Well OK, that’s not happening. But I thought it might be good medicine to laugh a bit because these days, when it comes to the economy, we’re all a little panicked and afraid. And I don’t blame you. One friend of mine last month was trying to enjoy a wonderful vacation in Europe with her grown children when the news came of the stock market tumble. She said to me, “I just couldn’t enjoy the moment Aaron, because I was thinking about what percentage of my nest egg was blowing away like smoke.”

She’s not the only one in that situation. Small business owners in my church are concerned about laying people off. Some of you have been laid off. Milgard, laid everyone off. Bayliner is done in 60 days kicking over 600 unemployed workers into the job market. A person I spoke with this week, losing their dream home because they’re upside down on their mortgage.

WE FORGOT GOD’S PRINCIPLES
So now we have Republicans and Democrats jockeying for political position to look better than the other in the aftermath of this mess. I’m a bit weary of them all, frankly. Tons of fears and angry thots run through our minds in the context of a hot presidential race.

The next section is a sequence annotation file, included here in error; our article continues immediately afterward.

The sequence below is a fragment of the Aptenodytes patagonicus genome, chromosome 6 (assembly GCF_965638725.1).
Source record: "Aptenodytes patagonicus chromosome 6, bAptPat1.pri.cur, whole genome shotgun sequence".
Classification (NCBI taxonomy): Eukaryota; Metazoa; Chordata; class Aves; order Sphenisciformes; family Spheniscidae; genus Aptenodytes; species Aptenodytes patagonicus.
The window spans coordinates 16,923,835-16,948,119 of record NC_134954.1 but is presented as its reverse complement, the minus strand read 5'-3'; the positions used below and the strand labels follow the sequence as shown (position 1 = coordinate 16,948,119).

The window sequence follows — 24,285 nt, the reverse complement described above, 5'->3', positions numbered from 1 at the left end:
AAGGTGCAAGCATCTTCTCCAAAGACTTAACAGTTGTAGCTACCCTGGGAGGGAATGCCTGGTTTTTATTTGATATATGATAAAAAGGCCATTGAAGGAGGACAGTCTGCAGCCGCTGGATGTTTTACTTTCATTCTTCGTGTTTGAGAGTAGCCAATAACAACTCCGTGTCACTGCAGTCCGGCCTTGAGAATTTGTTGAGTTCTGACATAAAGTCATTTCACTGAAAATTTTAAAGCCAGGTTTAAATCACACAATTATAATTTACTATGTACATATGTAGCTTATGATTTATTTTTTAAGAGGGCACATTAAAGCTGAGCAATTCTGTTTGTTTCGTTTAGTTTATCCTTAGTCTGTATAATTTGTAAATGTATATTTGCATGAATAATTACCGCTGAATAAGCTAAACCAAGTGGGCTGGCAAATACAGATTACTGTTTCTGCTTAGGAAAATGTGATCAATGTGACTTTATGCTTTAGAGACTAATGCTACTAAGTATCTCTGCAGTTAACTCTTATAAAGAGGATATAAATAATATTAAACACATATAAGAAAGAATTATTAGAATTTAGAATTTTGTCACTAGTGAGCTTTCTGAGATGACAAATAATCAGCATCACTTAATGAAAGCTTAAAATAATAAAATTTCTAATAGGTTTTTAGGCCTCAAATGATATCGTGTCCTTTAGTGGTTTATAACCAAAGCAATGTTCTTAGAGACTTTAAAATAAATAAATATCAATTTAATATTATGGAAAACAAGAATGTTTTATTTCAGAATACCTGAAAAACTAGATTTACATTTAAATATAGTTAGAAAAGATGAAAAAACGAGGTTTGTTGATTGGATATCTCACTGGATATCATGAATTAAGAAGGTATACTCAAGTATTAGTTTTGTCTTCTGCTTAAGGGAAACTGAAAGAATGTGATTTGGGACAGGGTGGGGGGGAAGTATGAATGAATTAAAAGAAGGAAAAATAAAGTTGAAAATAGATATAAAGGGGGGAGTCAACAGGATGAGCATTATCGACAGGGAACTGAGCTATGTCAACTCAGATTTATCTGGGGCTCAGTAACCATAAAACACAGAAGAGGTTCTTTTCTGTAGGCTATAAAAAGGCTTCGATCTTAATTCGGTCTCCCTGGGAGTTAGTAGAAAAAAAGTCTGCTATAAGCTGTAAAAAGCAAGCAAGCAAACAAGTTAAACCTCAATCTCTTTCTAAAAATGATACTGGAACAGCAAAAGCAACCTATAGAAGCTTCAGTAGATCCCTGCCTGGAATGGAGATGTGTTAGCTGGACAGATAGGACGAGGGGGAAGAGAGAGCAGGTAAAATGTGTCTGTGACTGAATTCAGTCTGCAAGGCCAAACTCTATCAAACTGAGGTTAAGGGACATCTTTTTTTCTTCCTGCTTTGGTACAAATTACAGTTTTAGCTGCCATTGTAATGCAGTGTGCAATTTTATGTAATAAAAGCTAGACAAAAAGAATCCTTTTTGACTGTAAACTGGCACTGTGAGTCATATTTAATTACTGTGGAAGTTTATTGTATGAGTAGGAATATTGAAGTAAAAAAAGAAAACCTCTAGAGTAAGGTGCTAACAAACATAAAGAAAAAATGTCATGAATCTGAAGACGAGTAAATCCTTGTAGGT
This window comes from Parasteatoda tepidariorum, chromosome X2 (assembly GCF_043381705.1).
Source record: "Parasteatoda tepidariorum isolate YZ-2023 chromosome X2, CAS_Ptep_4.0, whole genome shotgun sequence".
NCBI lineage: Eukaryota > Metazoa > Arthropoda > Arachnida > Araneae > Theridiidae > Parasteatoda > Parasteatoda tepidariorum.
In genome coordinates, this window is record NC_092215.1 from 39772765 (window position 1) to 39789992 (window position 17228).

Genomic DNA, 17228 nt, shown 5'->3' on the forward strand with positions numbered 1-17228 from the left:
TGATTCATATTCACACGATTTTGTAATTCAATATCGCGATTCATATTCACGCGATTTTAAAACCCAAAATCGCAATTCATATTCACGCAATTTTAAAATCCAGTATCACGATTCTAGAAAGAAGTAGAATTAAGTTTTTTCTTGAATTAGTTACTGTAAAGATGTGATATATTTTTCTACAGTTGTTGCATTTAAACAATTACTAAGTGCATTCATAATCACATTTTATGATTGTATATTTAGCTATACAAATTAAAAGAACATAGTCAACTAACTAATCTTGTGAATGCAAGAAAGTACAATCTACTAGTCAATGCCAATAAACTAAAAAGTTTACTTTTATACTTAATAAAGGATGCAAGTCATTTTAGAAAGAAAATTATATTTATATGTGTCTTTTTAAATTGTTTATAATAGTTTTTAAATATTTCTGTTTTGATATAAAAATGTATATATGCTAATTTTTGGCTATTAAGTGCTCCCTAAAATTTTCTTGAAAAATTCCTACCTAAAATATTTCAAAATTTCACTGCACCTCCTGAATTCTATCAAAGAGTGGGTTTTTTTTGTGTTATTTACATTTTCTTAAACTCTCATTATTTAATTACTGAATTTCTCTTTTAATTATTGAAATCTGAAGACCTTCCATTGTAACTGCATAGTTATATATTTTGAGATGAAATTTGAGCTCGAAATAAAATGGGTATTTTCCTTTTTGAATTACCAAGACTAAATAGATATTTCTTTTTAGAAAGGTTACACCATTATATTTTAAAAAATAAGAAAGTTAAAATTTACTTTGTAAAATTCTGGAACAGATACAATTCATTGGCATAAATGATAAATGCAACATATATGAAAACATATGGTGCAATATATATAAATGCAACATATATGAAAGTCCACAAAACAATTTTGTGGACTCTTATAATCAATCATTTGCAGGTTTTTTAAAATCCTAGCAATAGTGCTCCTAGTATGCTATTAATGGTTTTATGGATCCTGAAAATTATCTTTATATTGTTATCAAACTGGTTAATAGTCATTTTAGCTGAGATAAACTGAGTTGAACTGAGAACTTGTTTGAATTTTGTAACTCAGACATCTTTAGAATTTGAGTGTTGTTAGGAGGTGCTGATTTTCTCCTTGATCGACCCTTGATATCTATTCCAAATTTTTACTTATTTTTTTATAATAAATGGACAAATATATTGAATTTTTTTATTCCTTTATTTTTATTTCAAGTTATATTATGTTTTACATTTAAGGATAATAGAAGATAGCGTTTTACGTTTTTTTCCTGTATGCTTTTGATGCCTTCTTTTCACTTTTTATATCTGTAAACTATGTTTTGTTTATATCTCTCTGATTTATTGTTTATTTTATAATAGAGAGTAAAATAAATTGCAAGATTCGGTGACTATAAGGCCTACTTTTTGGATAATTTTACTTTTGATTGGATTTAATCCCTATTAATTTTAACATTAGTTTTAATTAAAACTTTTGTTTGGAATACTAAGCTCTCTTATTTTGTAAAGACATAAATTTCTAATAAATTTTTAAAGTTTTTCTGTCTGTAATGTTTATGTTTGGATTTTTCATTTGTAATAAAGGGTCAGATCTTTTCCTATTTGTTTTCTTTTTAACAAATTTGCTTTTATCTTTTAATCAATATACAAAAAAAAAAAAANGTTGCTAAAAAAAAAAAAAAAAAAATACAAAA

– Who allowed this to happen?
– What will the candidates do to fix it?
– What’s going to happen next?
– And in a pessimistic moment, we might even ask:
o Are we the generation that will be able to say that we were there when America ended?

So now, I want to weigh in on this, not as an economist but as a student of the Bible and a follower of Jesus Christ. You’ve had an anxious few weeks. You’re mad at the pride of our leaders. You’re mad at the short sighted selfishness in all of us that lead to this subprime mortgage mess. So there’s two parts to God’s wisdom to heed in our fear and anger. The first relates to the world of your finances and the second relates to the world of your heart.